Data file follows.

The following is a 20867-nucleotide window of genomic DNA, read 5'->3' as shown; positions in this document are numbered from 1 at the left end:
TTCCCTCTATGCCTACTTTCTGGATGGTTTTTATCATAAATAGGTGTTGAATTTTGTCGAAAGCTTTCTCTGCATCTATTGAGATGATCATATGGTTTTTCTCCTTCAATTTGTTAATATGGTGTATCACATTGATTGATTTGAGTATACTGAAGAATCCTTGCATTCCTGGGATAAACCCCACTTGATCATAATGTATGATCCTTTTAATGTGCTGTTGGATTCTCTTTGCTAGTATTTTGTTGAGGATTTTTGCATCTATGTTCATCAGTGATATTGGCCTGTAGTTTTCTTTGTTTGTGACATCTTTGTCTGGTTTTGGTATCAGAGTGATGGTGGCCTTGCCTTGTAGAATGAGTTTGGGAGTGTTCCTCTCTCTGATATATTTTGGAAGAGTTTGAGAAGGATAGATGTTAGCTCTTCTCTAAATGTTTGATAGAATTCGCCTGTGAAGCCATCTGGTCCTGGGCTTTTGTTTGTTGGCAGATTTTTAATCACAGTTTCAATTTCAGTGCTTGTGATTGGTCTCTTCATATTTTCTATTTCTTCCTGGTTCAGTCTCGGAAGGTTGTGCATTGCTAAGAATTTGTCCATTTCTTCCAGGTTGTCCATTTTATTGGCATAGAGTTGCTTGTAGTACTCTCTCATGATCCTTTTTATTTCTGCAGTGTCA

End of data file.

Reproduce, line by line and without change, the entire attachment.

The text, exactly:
The following is a 20867-nucleotide window of genomic DNA, read 5'->3' as shown; positions in this document are numbered from 1 at the left end:
TTCCCTCTATGCCTACTTTCTGGATGGTTTTTATCATAAATAGGTGTTGAATTTTGTCGAAAGCTTTCTCTGCATCTATTGAGATGATCATATGGTTTTTCTCCTTCAATTTGTTAATATGGTGTATCACATTGATTGATTTGAGTATACTGAAGAATCCTTGCATTCCTGGGATAAACCCCACTTGATCATAATGTATGATCCTTTTAATGTGCTGTTGGATTCTCTTTGCTAGTATTTTGTTGAGGATTTTTGCATCTATGTTCATCAGTGATATTGGCCTGTAGTTTTCTTTGTTTGTGACATCTTTGTCTGGTTTTGGTATCAGAGTGATGGTGGCCTTGCCTTGTAGAATGAGTTTGGGAGTGTTCCTCTCTCTGATATATTTTGGAAGAGTTTGAGAAGGATAGATGTTAGCTCTTCTCTAAATGTTTGATAGAATTCGCCTGTGAAGCCATCTGGTCCTGGGCTTTTGTTTGTTGGCAGATTTTTAATCACAGTTTCAATTTCAGTGCTTGTGATTGGTCTCTTCATATTTTCTATTTCTTCCTGGTTCAGTCTCGGAAGGTTGTGCATTGCTAAGAATTTGTCCATTTCTTCCAGGTTGTCCATTTTATTGGCATAGAGTTGCTTGTAGTACTCTCTCATGATCCTTTTTATTTCTGCAGTGTCA